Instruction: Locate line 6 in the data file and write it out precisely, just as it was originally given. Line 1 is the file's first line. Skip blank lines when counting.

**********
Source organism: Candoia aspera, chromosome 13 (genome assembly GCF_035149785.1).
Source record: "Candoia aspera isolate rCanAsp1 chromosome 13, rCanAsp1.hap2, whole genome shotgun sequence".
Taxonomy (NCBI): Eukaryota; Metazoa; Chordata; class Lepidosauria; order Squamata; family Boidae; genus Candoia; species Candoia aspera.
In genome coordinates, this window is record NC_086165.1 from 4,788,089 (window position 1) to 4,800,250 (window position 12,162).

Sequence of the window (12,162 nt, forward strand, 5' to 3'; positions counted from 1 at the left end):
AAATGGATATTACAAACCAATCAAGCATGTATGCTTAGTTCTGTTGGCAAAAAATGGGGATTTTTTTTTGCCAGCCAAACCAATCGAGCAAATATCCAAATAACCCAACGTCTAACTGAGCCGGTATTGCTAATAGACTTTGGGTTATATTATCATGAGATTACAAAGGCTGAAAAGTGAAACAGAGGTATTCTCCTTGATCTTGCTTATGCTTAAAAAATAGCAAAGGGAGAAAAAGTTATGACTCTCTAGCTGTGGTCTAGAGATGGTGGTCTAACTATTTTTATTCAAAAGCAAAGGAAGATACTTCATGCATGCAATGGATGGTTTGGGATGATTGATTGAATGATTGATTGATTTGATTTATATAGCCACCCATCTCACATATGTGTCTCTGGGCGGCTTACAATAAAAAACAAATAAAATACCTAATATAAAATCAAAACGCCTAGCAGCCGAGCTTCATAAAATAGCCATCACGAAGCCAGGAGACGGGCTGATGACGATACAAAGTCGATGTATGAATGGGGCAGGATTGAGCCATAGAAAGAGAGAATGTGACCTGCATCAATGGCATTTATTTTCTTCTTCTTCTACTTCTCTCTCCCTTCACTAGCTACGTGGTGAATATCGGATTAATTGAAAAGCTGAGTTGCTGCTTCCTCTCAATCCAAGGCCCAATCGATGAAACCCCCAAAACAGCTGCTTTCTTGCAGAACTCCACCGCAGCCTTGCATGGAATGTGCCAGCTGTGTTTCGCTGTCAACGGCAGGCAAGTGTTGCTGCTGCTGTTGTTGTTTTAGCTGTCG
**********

AAATGGATATTACAAACCAATCAAGCATGTATGCTTAGTTCTGTTGGCAAAAAATGGGGATTTTTTTTTGCCAGCCAAACCAATCGAGCAAATATCCAAATAACCCAACGTCTAACTGAGCCGGTATTGCTAATAGACTTTGGGTTATATTATCATGAGATTACAAAGGCTGAAAAGTGAAACAGAGGTATTCTCCTTGATCTTGCTTATGCTTAAAAAATAGCAAAGGGAGAAAAAGTTATGACTCTCTAGCTGTGGTCTAGAGATGGTGGTCTAACTATTTTTATTCAAAAGCAAAGGAAGATACTTCATGCATGCAATGGATGGTTTGGGATGATTGATTGAATGATTGATTGATTTGATTTATATAGCCACCCATCTCACATATGTGTCTCTGGGCGGCTTACAATAAAAAACAAATAAAATACCTAATATAAAATCAAAACGCCTAGCAGCCGAGCTTCATAAAATAGCCATCACGAAGCCAGGAGACGGGCTGATGACGATACAAAGTCGATGTATGAATGGGGCAGGATTGAGCCATAGAAAGAGAGAATGTGACCTGCATCAATGGCATTTATTTTCTTCTTCTTCTACTTCTCTCTCCCTTCACTAGCTACGTGGTGAATATCGGATTAATTGAAAAGCTGAGTTGCTGCTTCCTCTCAATCCAAGGCCCAATCGATGAAACCCCCAAAACAGCTGCTTTCTTGCAGAACTCCACCGCAGCCTTGCATGGAATGTGCCAGCTGTGTTTCGCTGTCAACGGCAGGCAAGTGTTGCTGCTGCTGTTGTTGTTTTAGCTGTCG